"The Poughkeepsie railroad bridge was the first bridge to be built over the Hudson River from the ocean all the way up to Albany. It was a technological wonder. Opened in 1889 soon after the Brooklyn Bridge opened, it is not only higher above the water than the Brooklyn Bridge, and founded deeper in the water, but also longer. When it opened, its promoters claimed it was the longest bridge in the world."
At its peak, 3500 cars passed over it every day. Like most of the nation's rail infrastructure, it fell into disrepair and disuse and the last train crossed it in 1974. Then in 1992 a group of volunteers started a campaign to turn it into a pedestrian bridge, connecting scenic trails on both sides of the Hudson River.
Michael Hill of Newsday writes:
"We think people will come from all over," [volunteer] Fred Schaeffer said on a recent day as he watched the construction. "It's the equivalent of the Eiffel Tower, or the Golden Gate Bridge."
Walkers, bicyclists and runners will get a panoramic view of the valley that takes in Franklin Delano Roosevelt's mansion to the north. Schaeffer said visitors will have the sensation of "walking on air."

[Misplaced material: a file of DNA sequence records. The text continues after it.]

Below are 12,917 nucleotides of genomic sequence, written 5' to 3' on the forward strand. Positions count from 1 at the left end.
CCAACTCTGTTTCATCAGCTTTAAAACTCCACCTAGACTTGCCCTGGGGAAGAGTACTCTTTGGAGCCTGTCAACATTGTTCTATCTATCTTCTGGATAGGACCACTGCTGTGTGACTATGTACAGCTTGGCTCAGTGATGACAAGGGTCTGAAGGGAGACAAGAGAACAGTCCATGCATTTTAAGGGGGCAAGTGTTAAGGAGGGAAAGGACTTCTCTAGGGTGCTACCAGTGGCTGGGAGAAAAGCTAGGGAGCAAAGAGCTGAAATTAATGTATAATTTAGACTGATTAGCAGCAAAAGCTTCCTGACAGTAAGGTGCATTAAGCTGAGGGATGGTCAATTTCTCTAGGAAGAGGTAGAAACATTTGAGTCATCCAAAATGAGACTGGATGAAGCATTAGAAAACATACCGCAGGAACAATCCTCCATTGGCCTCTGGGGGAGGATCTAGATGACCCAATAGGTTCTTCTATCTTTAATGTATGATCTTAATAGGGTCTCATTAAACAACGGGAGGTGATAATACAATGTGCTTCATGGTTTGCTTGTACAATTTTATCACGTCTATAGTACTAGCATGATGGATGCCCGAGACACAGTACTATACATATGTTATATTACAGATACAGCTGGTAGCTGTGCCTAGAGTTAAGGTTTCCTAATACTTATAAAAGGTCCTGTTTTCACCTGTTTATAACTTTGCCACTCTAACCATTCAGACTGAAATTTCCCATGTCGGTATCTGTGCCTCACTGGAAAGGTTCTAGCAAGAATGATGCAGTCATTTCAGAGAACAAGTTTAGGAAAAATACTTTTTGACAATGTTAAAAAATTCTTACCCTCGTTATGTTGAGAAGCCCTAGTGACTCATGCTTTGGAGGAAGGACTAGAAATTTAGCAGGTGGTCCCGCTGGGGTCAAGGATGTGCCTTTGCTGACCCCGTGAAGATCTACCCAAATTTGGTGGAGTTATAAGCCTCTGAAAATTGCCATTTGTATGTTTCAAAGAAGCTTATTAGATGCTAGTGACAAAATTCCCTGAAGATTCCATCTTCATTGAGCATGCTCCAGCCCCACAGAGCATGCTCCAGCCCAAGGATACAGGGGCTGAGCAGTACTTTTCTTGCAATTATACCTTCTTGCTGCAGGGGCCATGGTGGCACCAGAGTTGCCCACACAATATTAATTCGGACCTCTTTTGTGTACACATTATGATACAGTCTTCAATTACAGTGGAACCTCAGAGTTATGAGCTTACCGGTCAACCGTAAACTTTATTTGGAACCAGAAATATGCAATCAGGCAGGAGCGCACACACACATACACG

When it was a working rail bridge
But I worry about such projects. How many rail bridges span the Hudson River? If America is going to make its rail infrastructure work again and displace fuel-inefficient transport trucks, would this bridge have been needed?
I have the same concern every time I look at the work of the Rails to Trails Conservancy. They have a great message, promoting investment in bicycling and walking, but every time a set of tracks is torn up, an opportunity for restructuring our transportation system is lost.
At least the bridge was saved, and will be available for active transportation. If it was needed for a rebirth of rail it could probably be converted back. But it is time to start thinking of every railway bridge and right-of-way as a national asset to be maintained and restored, and not left to rot.
More on the bridge at Walkway over the Hudson
More on railways in TreeHugger
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High-Speed Rail Comes to the Americas
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